• Has the problem resisted normal instruction?
  • Does the learner show a clear pattern of strengths and weaknesses in class or outside of class?
  • Does the problem interfere with a life activity in some significant way?

Other areas an advisor might consider include instructor teaching style versus the student expectations and student current stresses or previous traumas that might cause difficulty in learning. These factors most likely could affect all learning, whereas a learning disability usually affects one area of learning (Adkins, Sample & Birman 1999; Almanza, Singleton & Terrill 1995/96). Depending on this initial assessment, the advisor could recommend that the student take a reduced course load, be selective in the type of courses elected, and have access to tutoring or other support services.

In addition to these issues, ready access to a skilled diagnostician can be a challenge. Few institutions have on-site professionals who screen students and diagnose learning disabilities. In many cases, services are offered off-campus and are expensive; cost might be a barrier for students. Students from different cultures may prefer access to a professional who speaks their language or knows about their culture. If this is the case, finding a skilled professional could be a challenge.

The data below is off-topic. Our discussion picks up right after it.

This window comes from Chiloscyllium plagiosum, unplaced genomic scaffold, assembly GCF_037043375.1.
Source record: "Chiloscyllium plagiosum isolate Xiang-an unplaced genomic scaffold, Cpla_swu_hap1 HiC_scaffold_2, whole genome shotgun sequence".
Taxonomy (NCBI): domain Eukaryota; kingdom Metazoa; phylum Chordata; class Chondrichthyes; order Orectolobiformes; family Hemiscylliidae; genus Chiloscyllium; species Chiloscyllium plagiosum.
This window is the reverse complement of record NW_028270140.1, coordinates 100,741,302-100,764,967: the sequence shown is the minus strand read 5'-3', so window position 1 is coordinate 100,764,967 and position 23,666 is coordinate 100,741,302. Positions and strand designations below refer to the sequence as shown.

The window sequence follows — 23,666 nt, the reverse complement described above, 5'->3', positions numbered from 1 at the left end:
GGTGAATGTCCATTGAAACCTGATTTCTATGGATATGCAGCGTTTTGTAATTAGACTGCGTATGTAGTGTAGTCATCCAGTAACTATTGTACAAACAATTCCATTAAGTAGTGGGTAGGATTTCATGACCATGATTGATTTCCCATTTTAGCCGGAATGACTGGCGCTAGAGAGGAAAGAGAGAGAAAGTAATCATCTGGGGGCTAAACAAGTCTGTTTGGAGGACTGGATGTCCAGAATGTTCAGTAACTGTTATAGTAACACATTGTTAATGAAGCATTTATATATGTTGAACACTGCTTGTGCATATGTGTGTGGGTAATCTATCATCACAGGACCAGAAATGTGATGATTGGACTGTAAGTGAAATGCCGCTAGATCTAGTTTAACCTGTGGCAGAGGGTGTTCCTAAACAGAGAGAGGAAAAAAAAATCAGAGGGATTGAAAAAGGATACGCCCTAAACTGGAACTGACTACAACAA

Current assessment instruments used to diagnose potential learning disabilities in ESL students are most often designed for young students. Even though it is not appropriate to use this type of tool with adults, it may be the only option available. In addition, the concepts and language used in assessment tools may have no direct translation in the student’s native language. Schwartz and Terrill (2000) note that the validity of tests translated into the student’s native language can be questionable. The assessment and diagnosis of ESL students with disabilities is relatively a new field. The need for more effective assessment instruments is growing as the immigrant population continues to increase.

At this time, advisors must continue to use a comprehensive approach when thinking about referring ESL students to a licensed psychologist who can provide a learning disability diagnosis. Minnesota’s Learning Disability Association (LDA) has produced a resource guide for instructors serving ESL students with learning difficulties or disabilities entitled “Taking Action.” This guide provides information that advisors might find helpful.